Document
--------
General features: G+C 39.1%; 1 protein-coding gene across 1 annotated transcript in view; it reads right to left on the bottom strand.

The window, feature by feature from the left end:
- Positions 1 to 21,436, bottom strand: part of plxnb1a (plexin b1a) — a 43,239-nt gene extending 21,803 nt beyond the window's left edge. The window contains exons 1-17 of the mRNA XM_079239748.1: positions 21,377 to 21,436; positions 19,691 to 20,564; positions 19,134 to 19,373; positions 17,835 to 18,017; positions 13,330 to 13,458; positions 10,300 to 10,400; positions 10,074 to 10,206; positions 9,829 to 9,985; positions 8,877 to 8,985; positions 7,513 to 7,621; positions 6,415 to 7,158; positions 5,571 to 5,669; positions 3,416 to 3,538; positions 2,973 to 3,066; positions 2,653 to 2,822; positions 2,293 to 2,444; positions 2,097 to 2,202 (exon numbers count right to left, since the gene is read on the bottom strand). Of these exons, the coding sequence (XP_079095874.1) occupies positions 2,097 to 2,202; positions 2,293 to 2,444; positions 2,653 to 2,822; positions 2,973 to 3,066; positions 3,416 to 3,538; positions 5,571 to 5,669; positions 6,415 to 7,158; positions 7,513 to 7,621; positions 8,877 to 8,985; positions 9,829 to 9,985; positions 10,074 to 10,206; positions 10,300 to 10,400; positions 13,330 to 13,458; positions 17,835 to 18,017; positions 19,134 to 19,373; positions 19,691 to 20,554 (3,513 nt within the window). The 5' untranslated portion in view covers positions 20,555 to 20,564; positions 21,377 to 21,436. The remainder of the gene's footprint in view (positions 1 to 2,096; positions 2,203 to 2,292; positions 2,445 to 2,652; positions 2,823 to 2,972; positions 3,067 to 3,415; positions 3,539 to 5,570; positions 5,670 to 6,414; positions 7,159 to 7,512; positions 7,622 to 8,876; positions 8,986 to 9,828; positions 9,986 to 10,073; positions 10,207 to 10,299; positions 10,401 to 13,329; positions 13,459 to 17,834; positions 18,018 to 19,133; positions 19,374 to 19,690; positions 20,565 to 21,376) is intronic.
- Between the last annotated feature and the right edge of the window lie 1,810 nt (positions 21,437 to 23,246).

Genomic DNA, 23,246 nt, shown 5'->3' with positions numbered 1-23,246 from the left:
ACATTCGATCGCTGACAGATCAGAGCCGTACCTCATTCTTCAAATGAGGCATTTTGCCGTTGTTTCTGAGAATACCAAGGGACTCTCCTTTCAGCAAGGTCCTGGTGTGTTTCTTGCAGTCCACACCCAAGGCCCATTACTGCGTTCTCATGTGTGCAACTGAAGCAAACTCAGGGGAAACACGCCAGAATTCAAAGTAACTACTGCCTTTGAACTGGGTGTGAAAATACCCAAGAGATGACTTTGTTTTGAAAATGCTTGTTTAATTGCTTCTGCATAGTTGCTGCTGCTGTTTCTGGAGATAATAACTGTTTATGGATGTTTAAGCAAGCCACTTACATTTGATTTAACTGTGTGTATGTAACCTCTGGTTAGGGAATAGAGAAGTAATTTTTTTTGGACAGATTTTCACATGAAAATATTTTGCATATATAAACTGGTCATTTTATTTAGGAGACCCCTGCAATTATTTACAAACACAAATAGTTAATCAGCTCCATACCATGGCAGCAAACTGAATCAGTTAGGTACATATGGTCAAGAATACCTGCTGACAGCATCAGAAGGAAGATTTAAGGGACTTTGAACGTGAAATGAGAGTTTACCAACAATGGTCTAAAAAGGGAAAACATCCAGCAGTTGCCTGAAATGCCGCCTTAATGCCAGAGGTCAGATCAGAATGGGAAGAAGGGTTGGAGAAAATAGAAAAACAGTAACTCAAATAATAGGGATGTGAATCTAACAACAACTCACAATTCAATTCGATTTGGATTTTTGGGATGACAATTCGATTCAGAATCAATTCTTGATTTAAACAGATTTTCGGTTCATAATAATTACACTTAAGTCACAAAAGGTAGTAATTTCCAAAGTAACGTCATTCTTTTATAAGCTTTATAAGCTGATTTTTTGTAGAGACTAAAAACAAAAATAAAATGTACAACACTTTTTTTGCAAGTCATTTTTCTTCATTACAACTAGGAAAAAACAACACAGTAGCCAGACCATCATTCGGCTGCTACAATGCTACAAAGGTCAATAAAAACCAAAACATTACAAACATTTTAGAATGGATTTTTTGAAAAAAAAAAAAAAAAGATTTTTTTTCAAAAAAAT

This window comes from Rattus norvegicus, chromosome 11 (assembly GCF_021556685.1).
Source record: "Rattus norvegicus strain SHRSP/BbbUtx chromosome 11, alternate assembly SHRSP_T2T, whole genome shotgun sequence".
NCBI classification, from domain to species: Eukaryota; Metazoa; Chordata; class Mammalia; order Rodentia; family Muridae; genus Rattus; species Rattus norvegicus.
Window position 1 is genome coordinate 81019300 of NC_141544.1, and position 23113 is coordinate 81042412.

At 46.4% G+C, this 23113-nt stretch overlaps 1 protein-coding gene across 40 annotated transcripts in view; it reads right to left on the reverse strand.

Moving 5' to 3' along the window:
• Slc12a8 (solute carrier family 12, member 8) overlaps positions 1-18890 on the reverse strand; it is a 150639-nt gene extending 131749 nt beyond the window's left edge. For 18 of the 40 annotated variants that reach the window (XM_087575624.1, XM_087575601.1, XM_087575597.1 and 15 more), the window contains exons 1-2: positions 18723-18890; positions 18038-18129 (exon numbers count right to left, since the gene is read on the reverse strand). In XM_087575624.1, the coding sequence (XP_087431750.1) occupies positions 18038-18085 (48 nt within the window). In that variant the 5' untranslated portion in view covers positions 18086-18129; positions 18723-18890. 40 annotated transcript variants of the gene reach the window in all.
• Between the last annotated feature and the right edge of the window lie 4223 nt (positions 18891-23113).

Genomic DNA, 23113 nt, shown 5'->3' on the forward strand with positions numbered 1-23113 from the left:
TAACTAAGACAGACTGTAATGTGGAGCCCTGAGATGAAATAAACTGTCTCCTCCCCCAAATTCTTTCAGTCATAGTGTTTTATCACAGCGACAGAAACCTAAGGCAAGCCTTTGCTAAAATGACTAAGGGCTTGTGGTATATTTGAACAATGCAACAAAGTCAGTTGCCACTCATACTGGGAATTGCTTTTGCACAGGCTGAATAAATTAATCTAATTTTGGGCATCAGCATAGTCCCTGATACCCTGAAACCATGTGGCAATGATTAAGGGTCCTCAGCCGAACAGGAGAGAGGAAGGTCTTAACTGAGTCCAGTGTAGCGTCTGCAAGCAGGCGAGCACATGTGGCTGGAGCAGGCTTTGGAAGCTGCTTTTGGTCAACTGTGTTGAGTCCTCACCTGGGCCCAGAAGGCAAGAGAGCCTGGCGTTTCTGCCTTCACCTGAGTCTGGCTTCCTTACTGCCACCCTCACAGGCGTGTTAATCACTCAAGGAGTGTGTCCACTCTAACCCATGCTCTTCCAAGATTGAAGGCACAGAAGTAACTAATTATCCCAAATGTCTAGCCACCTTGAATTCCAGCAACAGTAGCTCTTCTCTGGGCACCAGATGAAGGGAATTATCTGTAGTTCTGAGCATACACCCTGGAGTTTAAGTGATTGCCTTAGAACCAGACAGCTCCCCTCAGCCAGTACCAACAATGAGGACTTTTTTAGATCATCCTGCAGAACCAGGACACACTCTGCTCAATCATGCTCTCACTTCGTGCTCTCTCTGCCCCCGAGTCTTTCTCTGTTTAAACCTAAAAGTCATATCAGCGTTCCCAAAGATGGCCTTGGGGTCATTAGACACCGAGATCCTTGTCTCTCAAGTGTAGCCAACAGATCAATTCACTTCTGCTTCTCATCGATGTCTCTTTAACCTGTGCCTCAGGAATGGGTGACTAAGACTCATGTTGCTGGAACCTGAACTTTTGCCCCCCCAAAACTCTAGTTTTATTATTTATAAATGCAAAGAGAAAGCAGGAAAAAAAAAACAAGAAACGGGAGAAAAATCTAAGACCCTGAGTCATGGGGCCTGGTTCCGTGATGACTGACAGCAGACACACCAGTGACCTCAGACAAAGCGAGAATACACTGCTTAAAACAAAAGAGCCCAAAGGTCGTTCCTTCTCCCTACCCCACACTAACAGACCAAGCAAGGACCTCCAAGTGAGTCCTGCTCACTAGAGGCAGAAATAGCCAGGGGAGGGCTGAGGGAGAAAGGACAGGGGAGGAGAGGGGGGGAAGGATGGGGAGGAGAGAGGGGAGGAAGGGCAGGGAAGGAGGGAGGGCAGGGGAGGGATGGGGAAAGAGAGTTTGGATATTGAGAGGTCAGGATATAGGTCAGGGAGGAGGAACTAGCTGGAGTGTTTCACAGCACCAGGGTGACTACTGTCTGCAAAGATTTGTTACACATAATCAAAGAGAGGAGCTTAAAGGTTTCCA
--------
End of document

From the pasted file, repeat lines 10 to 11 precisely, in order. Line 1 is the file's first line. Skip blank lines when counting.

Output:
Window position 1 is genome coordinate 81019300 of NC_141544.1, and position 23113 is coordinate 81042412.

At 46.4% G+C, this 23113-nt stretch overlaps 1 protein-coding gene across 40 annotated transcripts in view; it reads right to left on the reverse strand.